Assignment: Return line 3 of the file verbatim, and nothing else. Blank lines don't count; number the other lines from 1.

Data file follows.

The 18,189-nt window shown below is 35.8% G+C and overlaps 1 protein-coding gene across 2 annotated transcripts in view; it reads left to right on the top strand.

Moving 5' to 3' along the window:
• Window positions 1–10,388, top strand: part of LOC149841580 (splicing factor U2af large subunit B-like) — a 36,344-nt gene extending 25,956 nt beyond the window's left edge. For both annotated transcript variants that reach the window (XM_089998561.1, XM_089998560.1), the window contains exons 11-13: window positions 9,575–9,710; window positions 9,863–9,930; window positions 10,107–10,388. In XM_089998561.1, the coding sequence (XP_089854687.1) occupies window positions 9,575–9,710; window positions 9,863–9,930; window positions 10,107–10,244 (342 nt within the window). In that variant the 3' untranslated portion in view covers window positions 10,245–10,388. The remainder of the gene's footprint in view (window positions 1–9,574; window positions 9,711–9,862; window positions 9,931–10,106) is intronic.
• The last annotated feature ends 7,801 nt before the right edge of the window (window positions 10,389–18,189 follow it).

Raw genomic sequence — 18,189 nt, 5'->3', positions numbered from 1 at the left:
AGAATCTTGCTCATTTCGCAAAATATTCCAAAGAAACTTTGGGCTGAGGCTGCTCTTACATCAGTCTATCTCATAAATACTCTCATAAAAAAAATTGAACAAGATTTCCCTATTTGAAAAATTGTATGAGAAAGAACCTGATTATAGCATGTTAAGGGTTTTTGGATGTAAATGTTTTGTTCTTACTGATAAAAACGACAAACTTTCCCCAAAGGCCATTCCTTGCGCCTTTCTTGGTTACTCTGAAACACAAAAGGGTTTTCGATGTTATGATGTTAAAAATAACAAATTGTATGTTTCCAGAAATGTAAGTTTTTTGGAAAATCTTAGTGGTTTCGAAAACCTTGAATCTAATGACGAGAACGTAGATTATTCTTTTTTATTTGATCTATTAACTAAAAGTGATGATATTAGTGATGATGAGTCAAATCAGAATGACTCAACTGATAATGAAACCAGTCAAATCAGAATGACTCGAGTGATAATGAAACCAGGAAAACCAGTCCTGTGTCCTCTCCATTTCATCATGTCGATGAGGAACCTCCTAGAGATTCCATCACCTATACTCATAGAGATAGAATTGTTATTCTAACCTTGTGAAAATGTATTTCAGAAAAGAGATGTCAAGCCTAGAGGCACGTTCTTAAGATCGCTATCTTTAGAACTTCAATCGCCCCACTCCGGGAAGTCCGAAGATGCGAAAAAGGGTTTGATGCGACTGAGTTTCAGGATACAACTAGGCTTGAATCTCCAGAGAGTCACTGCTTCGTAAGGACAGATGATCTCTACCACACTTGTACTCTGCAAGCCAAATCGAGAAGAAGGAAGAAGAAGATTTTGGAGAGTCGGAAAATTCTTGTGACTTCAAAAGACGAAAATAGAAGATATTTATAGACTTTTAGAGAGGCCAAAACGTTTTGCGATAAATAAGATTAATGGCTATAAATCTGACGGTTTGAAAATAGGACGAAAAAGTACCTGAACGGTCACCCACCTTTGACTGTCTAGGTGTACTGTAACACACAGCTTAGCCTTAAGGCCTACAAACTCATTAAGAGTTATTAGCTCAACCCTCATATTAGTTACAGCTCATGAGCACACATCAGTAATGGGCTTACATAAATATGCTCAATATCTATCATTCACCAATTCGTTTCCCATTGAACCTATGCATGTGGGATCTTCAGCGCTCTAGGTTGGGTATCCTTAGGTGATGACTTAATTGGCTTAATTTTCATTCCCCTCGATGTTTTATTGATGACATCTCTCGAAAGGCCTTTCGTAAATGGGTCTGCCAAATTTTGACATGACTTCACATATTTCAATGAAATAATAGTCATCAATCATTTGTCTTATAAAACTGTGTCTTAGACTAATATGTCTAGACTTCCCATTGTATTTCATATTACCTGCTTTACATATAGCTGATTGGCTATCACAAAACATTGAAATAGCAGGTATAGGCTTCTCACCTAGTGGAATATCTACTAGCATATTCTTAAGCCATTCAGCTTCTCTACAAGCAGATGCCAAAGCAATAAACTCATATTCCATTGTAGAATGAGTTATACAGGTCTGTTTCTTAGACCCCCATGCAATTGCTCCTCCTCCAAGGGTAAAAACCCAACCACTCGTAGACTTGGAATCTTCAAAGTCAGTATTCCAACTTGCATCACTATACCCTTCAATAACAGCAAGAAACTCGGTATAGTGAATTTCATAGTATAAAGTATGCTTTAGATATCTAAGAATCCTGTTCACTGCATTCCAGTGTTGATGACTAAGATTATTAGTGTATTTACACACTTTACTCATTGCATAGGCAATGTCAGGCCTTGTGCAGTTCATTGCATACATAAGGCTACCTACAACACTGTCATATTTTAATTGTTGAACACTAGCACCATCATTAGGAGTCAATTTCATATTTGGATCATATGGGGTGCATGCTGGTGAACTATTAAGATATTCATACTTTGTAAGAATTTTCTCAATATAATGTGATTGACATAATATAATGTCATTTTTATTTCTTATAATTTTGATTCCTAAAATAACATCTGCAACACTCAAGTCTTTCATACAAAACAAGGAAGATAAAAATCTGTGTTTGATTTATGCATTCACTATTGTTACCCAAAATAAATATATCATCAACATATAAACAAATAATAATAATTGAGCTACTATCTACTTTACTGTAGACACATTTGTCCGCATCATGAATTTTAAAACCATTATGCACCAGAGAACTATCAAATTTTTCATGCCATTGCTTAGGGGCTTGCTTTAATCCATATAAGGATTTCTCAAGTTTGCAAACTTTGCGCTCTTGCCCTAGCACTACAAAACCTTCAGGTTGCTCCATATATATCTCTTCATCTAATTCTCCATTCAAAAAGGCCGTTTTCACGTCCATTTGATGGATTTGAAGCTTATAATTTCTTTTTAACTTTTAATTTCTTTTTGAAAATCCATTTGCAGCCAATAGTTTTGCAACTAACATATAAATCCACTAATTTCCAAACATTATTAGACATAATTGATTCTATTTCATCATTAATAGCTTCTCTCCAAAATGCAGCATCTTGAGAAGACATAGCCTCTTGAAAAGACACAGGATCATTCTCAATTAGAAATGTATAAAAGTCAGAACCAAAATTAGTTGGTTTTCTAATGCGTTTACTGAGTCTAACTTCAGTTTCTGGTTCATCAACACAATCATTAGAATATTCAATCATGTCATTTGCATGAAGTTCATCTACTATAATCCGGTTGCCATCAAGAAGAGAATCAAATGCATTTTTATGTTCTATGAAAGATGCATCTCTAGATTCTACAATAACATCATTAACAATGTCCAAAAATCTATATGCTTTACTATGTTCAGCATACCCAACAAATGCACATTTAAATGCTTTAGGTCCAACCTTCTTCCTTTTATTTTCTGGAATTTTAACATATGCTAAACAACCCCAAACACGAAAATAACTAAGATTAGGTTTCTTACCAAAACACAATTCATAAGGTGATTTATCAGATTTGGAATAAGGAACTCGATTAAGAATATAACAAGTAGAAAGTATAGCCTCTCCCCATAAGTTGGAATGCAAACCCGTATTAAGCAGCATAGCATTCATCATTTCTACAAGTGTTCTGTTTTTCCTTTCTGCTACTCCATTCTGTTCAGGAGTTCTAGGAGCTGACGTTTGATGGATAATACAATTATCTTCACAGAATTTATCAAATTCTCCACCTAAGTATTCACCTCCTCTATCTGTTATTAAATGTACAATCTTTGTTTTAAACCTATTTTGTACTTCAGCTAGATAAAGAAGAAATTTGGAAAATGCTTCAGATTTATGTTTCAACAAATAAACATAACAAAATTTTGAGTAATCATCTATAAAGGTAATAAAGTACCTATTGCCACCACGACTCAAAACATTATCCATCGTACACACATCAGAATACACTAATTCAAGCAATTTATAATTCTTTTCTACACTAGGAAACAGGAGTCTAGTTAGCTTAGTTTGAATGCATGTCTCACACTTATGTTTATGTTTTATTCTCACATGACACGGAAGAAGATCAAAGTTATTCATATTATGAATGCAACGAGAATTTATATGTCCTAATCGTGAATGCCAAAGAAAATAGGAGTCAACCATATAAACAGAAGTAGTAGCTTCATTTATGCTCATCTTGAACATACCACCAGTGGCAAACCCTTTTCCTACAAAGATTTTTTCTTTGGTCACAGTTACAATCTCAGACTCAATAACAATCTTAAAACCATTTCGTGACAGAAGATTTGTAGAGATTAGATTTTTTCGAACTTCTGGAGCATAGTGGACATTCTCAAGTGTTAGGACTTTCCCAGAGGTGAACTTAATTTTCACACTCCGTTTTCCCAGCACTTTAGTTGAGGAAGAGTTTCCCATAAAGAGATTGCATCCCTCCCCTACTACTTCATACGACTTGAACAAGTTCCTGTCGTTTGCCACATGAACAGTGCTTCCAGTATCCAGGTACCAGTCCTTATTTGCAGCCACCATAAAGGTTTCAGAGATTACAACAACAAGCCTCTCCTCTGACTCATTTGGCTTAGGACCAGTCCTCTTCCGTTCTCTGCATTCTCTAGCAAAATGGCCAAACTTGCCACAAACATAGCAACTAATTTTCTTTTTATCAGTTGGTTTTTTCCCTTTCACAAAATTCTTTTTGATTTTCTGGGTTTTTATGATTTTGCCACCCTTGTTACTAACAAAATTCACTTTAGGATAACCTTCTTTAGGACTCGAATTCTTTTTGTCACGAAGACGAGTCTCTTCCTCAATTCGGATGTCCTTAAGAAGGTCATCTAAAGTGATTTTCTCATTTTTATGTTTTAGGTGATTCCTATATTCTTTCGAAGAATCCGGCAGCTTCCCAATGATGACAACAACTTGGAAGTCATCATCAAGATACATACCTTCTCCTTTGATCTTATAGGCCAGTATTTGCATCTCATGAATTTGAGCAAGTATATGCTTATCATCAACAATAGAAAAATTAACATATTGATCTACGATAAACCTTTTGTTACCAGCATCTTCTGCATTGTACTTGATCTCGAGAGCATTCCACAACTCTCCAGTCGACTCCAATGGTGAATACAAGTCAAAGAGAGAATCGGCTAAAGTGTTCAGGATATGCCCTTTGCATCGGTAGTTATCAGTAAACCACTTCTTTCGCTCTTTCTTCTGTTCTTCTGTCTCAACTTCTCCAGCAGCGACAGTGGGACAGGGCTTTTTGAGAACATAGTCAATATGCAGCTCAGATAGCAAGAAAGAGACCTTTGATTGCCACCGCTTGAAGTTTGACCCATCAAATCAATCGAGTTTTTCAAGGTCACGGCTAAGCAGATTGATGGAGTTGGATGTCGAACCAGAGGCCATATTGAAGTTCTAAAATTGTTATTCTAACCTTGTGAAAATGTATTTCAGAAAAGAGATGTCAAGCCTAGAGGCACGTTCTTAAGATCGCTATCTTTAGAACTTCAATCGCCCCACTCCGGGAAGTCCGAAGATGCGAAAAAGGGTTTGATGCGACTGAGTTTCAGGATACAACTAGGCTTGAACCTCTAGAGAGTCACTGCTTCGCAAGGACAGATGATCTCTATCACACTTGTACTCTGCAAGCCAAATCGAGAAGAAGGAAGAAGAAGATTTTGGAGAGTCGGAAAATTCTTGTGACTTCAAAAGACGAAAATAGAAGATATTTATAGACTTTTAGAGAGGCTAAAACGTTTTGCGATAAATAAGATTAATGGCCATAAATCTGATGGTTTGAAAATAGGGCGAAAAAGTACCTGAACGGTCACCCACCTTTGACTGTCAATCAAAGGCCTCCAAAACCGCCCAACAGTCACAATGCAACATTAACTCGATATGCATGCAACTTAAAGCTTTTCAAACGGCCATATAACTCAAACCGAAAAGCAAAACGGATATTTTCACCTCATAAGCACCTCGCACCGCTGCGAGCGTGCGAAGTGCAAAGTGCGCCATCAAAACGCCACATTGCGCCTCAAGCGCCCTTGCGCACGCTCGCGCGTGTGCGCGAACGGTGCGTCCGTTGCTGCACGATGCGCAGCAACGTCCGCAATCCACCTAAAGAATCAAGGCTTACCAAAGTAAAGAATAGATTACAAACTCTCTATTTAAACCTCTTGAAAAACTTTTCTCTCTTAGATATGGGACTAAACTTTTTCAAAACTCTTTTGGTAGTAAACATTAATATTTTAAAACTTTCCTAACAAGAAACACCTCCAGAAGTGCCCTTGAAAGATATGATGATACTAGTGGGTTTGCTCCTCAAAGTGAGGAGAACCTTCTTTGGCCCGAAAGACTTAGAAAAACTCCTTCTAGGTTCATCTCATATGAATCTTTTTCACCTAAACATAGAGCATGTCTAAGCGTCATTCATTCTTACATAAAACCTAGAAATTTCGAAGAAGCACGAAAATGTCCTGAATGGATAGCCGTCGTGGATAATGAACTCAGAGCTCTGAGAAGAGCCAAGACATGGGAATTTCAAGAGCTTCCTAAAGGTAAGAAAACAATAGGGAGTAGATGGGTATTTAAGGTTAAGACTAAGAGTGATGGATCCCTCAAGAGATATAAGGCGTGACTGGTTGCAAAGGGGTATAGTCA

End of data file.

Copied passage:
• Window positions 1–10,388, top strand: part of LOC149841580 (splicing factor U2af large subunit B-like) — a 36,344-nt gene extending 25,956 nt beyond the window's left edge. For both annotated transcript variants that reach the window (XM_089998561.1, XM_089998560.1), the window contains exons 11-13: window positions 9,575–9,710; window positions 9,863–9,930; window positions 10,107–10,388. In XM_089998561.1, the coding sequence (XP_089854687.1) occupies window positions 9,575–9,710; window positions 9,863–9,930; window positions 10,107–10,244 (342 nt within the window). In that variant the 3' untranslated portion in view covers window positions 10,245–10,388. The remainder of the gene's footprint in view (window positions 1–9,574; window positions 9,711–9,862; window positions 9,931–10,106) is intronic.